In politics, you have your tough choices and your easy ones. Most politicians prefer the path of least resistance.

But after the midyear elections are over and Congress gets down to business in 1999, a necessary but tough choice is waiting for members: whether to raise the age at which Americans begin collecting Social Security.Washington thinks it has found an easy way out of the Social Security dilemma. Privatization is the new buzzword on Capitol Hill, with at least a half-dozen plans on the table that provide for some type of private investment of Social Security funds.

Lawmakers want to pay for this with the federal budget surplus. Economists are predicting a budget surplus as far as the eye can see - more than a trillion dollars over the next decade, or the next five years, depending on whom you ask. Using some of that surplus to shore up Social Security seems like an easy way around a thorny prob-lem.

Hold it.

The same economists who now tell us what kind of surplus to expect were predicting deficits "as far as the eye can see" just a few years ago. Yet they're asking us once again to trust their budget crunching, when what it really amounts to is guesswork. Maybe we are entering an age of budgetary surplus. Then again, a deep recession would immediately lay waste to the optimistic forecasts we're hearing. And if Wall Street suddenly takes a dive, you can bet that your local congressman won't be talking much longer about privatizing the Social Security trust fund.

But there are some things about which we don't have to guess. Namely, the gradual bankruptcy of Social Security unless changes are made before the baby boom generation starts retiring in the next decade. And the only way to ensure the program's long-term solvency is to demand sacrifice of beneficiaries.

"It's not as if the money is going to come down from heaven," said Gary Burtless, a senior fellow at the Brookings Institute. "Someone has to make a sacrifice."

Which brings us back to the retirement age. A growing chorus of experts think the most common-sense way to help save the program is to gradually raise the age at which people become eligible for benefits.

"Raising the retirement age seems like a natural thing to do, because life spans in the United States have increased a great deal since Social Security was enacted," Burtless told our associate Aaron Karp.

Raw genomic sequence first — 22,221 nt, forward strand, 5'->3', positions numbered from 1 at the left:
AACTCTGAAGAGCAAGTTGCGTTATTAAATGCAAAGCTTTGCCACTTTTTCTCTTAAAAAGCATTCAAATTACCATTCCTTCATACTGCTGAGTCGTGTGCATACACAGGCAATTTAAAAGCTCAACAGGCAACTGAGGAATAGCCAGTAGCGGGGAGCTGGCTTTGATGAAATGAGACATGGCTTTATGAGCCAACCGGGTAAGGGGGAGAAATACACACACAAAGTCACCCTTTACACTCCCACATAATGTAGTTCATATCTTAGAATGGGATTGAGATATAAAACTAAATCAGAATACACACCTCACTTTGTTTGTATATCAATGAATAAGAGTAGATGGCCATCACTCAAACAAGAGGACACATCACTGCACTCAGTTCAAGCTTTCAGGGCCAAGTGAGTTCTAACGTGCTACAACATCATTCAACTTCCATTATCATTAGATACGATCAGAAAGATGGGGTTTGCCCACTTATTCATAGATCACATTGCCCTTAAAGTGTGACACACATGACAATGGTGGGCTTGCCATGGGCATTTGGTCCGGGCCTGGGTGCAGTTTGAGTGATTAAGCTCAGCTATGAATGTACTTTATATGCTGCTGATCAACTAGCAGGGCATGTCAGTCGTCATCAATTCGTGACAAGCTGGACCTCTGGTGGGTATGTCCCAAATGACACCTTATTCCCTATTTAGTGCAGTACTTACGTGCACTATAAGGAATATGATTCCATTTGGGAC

When Social Security was created in the 1930s, life expectancy was a mere 59; these days, the average American can expect to reach 78 years of age. Yet despite this 19-year increase, Social Security retirement age hasn't changed.

People are not just living longer - they're living better. Millions of Americans stay healthy and active well into their 70s, and can still work.

Some changes are, in fact, already under way. A law passed in 1983 will gradually raise the retirement age from 65 to 67 over a 22-year period starting in 2000.

But Burtless and others believe that having a fixed retirement age is unsound policy. They would tie retirement age to life expectancy. Burtless proposes a plan whereby retirement age would increase by four months every time life expectancy increases by a year.

That promises to be a tough sell on Capitol Hill, where the only Social Security solutions that aren't in vogue are the tough ones.

Under the dome - The House of Representatives narrowly avoided extreme embarrassment last week when it decided to spare the job of Lawrence Noble.

You haven't heard of Noble? He's the general counsel for the Federal Election Commission, the toothless agency that's supposed to keep politicians honest in their fund-raising. Noble angered congressional Republicans last year by aggressively enforcing the campaign finance laws and investigating GOP-aligned nonprofit groups that were skirting the rules.

Rep. Bob Livingston, R-La., chairman of the House Appropriations Committee, tried to retaliate by adding language to a bill that would have imposed four-year terms for the FEC's general counsel.

Once Livingston's ploy was discovered, the congressman withdrew the language. Now all Congress needs to do is pass campaign finance reform and the current session won't be a total waste of time.

United Feature Syndicate